L&L MAG will play a consulting role in Pacific Park, with 11 mostly residential towers yet to be built, according to The Real Deal. Gilmartin’s team will have Brooklyn offices at 594 Dean St., a co-working space across the street from the southeast block of Pacific Park, as well as in Manhattan at L&L Holding’s current address.
L&L Holding has focused on office space in Manhattan, not mixed-use projects, Forest City’s specialty, so Gilmartin’s team brings both Brooklyn expertise and a potentially broader portfolio. Levinson and Lapidus, in last year’s Commercial Observer Power 100 list of New York real-estate figures, were ranked 41. The publication cited their redevelopment of the landmarked 195 Broadway in the Financial District, among other projects. It may become best known for its under-construction, Norman Foster-designed 425 Park Avenue, the first new office tower in 50 years on that avenue. The firm was founded in 2000.
Gilmartin has spent nearly her entire private-sector professional life at Forest City, joining the firm in 1994 after a post-college stint working for New York City’s economic development agency. She’s a graduate of Fordham University, where she also earned a master’s degree.
In 2016, she and Forest City New York Chairman Bruce Ratner were listed together at 66 on the Commercial Observer power list. Since then, however, Ratner has lost standing with the parent company, long controlled by family members, which in late 2016 announced it was dismantling its two-class share structure and that he would leave the board.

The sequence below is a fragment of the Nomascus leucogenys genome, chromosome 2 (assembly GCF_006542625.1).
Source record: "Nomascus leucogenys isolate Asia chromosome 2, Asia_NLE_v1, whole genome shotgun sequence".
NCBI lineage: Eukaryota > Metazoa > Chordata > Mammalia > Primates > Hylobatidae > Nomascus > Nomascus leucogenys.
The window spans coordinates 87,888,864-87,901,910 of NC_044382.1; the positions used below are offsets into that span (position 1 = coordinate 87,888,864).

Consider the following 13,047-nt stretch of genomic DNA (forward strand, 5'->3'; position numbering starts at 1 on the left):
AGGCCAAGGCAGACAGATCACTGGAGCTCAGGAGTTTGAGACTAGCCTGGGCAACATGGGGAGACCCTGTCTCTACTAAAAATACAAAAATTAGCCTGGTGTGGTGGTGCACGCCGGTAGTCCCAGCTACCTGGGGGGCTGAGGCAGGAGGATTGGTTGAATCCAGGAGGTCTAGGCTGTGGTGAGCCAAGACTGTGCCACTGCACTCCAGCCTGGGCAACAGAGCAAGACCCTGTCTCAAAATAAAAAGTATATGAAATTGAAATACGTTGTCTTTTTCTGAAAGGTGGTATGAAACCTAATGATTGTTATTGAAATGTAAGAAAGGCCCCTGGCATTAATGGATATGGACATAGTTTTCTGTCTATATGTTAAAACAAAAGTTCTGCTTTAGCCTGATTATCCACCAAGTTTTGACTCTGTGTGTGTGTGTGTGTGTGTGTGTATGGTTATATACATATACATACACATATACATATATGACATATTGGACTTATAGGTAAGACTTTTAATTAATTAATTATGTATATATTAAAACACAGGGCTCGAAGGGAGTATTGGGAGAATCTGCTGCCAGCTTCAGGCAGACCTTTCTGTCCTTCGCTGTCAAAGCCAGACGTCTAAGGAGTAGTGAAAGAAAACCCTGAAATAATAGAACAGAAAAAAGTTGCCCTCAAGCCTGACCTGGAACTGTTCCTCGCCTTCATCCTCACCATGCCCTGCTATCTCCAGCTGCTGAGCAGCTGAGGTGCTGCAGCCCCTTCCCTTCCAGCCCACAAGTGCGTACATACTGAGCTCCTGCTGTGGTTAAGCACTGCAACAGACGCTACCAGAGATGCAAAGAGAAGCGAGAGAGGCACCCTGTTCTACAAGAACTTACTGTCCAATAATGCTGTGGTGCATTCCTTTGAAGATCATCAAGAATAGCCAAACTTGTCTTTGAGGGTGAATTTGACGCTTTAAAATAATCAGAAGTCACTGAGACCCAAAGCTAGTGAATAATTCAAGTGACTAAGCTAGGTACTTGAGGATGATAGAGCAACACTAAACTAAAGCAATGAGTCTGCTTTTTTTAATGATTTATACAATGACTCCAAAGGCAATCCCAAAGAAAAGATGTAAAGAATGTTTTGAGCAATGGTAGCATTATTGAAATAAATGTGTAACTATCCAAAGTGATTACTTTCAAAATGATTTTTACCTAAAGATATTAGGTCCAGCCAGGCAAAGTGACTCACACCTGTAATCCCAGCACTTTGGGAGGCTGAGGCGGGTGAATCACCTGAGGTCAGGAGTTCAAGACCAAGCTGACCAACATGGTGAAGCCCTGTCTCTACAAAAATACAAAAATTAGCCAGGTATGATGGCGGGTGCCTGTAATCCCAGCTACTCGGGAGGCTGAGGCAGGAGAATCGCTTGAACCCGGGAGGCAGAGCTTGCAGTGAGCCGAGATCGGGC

Activist hedge funds had targeted Forest City, saying its stock was undervalued, and blaming its New York arm for significant losses, including on Pacific Park. Last year, the New York firm’s name, officially Forest City Ratner Companies, was quietly changed to Forest City New York.
Questions About the Mega-project
Signs of Pacific Park changes emerged last Friday, when a hastily-scheduled meeting of the Atlantic Yards Community Development Corporation–a state advisory body–hinted at an emerging development.
Last September, Gilmartin offered an insight into her game plan to The Real Deal, suggesting that private companies, which didn’t need to fixate on quarterly results, could make “long-game investments.”
Forest City, understandably focused on quarterly results and mindful of the surplus of market-rate apartments around Downtown Brooklyn, said in November 2016 that it had revised the project schedule, but didn’t reveal details. Last June, Greenland USA’s head, Hu Gang, said that the joint venture was likely to break ground on two buildings in 2017. That didn’t happen, and it suggested that the partners were not necessarily on the same page.
The developers of Pacific Park face some risk; the amended development agreement imposes a 2025 deadline for 2,250 affordable housing units, nearly 1,470 of which remain to be built. That deadline comes with $2,000 a month in fines for each unit not built, though Gilmartin’s team has already renegotiated aspects of the project.
The project still offers opportunity. The joint venture has explored–though it has faced delays in court–a giant two-tower complex at what’s known as Site 5, catercorner to the Barclays Center and currently home to the big-box stores Modell’s and P.C. Richard. That flagship tower was promoted as a potential home for Amazon’s proposed second headquarters.
Aiming to focus on office and mixed-use projects, Forest City Realty Trust has been selling its retail portfolio, including its majority share of the Atlantic Terminal and Atlantic Center malls. It retains ownership of the corporation’s largest single asset: MetroTech. Forest City New York also developed the Tata Innovation Center, part of the Cornell Tech campus on Roosevelt Island.